In another case study, an 11-field contact form was replaced with a 4-field version, and form completions increased by 160%. (The quality of submissions stayed the same.)

Single-column beats multi-column forms

Using single column vs. multi column forms has been well researched in eye-tracking studies, case studies, and A/B tests. When you’re deciding between a single-column or multi-column form design, default to the single column.

In a CXL study, survey participants completed the linear, single-column form an average of 15.4 seconds faster than the multi-column form. This was significantly faster at a 95% confidence level.

In addition, instead of a first name and a last name field, just have a field that says “full name.” Instead of three fields for a phone number, use one.


Anyone who’s gone through a website and been asked to verify that they are not a robot has run through the process known as CAPTCHA. This is an acronym that stands for “Completely Automated Public Turing test to tell Computers and Humans Apart.” It is widely used for reducing spam, but unfortunately, it also reduces the number of legitimate conversions when it comes to your forms.

There are various reasons for this. The images and text that can be impossible for a robot to make out can also be difficult for an actual person to identify. Anyone who has had to refresh the CAPTCHA image can attest to this. If you still wish to keep your spam down but your conversions up, you may want to consider implementing reCAPTCHA for your forms. This still inhibits spam but makes it easier on your actual prospects to get through this step.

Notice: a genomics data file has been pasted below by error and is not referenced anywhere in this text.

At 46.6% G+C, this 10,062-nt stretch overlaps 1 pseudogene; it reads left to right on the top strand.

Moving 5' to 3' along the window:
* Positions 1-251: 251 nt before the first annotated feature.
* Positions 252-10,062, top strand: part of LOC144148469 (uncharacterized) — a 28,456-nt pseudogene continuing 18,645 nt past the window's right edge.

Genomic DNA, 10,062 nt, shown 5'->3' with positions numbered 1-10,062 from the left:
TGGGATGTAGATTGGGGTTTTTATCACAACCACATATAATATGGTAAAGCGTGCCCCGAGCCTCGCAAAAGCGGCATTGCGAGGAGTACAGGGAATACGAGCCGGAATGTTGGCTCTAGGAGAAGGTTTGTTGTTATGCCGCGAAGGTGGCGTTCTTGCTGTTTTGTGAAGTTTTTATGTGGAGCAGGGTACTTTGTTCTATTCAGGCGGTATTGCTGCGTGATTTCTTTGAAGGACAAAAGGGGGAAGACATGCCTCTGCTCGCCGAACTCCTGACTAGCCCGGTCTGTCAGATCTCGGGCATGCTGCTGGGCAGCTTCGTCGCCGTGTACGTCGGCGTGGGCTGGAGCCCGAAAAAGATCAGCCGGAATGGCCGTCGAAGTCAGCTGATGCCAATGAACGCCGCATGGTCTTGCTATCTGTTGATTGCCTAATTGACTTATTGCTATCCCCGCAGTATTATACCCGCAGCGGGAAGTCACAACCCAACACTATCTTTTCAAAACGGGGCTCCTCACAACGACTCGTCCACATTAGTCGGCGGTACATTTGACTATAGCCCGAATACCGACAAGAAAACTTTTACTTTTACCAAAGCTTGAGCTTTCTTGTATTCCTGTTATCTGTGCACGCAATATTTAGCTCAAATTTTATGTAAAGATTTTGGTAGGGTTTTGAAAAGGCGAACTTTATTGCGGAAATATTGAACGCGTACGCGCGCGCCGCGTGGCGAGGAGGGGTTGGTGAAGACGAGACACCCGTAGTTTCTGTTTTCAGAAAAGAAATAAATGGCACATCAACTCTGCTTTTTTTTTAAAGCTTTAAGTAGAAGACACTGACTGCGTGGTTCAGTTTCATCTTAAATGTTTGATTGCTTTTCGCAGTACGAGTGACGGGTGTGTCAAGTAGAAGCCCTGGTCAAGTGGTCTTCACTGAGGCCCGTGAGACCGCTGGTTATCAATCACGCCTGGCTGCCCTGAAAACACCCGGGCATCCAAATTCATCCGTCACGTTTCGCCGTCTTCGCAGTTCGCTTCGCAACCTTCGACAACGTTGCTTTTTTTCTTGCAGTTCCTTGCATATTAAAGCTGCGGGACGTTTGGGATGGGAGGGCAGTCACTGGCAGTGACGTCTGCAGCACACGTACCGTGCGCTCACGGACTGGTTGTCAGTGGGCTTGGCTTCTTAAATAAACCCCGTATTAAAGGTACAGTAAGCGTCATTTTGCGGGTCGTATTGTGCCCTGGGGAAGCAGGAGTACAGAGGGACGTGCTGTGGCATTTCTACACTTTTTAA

Don’t Ask for Information You Don’t Need

This is related to the tip about limiting your number of form fields. A good way of accomplishing this is by not asking for information that you don’t actually need to follow up on the prospect who submits the form. Beyond this, however, there are specific types of information requests that will turn off most people filling out a form and get them to abandon it. Asking for a phone number would top this list. Having address information as a required field is also not popular with your potential customers and may cause them to leave the form before they submit it.

Test Your Form!

Don’t put it all together and assume everything should work fine because you used a certain highly recommended online form builder or had an agency handle it for you. Load up your form on your laptop, desktop, mobile phone and tablet, and make sure it looks and works right on every device.

When you fill in the fields and submit the form, does the information go where it’s supposed to? Also, make sure that any error messages are clear, so the user knows how to correct any issue they had while filling it out. Deliberately put incorrect information in a given field, and make sure the correct error message comes up that directs you on how to fix it.

Thanks for reading "Best Practices & Tips For Building Better Contact Us Forms", by the Linchpin Team in Chicago, Raleigh, and Wake Forest.